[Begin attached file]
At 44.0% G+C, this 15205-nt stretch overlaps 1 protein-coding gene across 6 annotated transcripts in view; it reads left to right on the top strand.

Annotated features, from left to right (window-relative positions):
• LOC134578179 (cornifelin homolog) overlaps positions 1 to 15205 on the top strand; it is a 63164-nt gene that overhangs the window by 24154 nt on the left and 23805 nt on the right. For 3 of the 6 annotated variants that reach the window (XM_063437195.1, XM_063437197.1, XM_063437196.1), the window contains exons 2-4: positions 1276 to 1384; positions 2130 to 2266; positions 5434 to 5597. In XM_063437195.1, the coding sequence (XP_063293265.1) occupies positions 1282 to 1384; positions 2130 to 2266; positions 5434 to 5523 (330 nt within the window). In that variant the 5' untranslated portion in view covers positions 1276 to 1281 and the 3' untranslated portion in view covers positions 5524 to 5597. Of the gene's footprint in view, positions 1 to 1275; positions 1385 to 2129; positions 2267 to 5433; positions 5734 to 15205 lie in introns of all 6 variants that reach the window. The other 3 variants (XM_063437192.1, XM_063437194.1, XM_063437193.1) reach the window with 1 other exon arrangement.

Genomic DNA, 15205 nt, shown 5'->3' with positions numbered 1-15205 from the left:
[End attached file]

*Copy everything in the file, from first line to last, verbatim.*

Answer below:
At 44.0% G+C, this 15205-nt stretch overlaps 1 protein-coding gene across 6 annotated transcripts in view; it reads left to right on the top strand.

Annotated features, from left to right (window-relative positions):
• LOC134578179 (cornifelin homolog) overlaps positions 1 to 15205 on the top strand; it is a 63164-nt gene that overhangs the window by 24154 nt on the left and 23805 nt on the right. For 3 of the 6 annotated variants that reach the window (XM_063437195.1, XM_063437197.1, XM_063437196.1), the window contains exons 2-4: positions 1276 to 1384; positions 2130 to 2266; positions 5434 to 5597. In XM_063437195.1, the coding sequence (XP_063293265.1) occupies positions 1282 to 1384; positions 2130 to 2266; positions 5434 to 5523 (330 nt within the window). In that variant the 5' untranslated portion in view covers positions 1276 to 1281 and the 3' untranslated portion in view covers positions 5524 to 5597. Of the gene's footprint in view, positions 1 to 1275; positions 1385 to 2129; positions 2267 to 5433; positions 5734 to 15205 lie in introns of all 6 variants that reach the window. The other 3 variants (XM_063437192.1, XM_063437194.1, XM_063437193.1) reach the window with 1 other exon arrangement.

Genomic DNA, 15205 nt, shown 5'->3' with positions numbered 1-15205 from the left: